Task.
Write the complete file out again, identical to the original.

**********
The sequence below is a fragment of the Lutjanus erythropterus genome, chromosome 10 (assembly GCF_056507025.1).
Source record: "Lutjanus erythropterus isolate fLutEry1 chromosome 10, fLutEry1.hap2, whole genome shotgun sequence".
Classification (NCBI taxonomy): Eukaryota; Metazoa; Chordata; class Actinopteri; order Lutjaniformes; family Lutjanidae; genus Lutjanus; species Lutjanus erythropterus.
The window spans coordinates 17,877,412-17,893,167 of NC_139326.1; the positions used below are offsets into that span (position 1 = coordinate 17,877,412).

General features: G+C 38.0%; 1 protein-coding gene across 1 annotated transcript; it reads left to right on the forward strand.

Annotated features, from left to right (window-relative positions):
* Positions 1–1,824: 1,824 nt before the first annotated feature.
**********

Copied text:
The sequence below is a fragment of the Lutjanus erythropterus genome, chromosome 10 (assembly GCF_056507025.1).
Source record: "Lutjanus erythropterus isolate fLutEry1 chromosome 10, fLutEry1.hap2, whole genome shotgun sequence".
Classification (NCBI taxonomy): Eukaryota; Metazoa; Chordata; class Actinopteri; order Lutjaniformes; family Lutjanidae; genus Lutjanus; species Lutjanus erythropterus.
The window spans coordinates 17,877,412-17,893,167 of NC_139326.1; the positions used below are offsets into that span (position 1 = coordinate 17,877,412).

General features: G+C 38.0%; 1 protein-coding gene across 1 annotated transcript; it reads left to right on the forward strand.

Annotated features, from left to right (window-relative positions):
* Positions 1–1,824: 1,824 nt before the first annotated feature.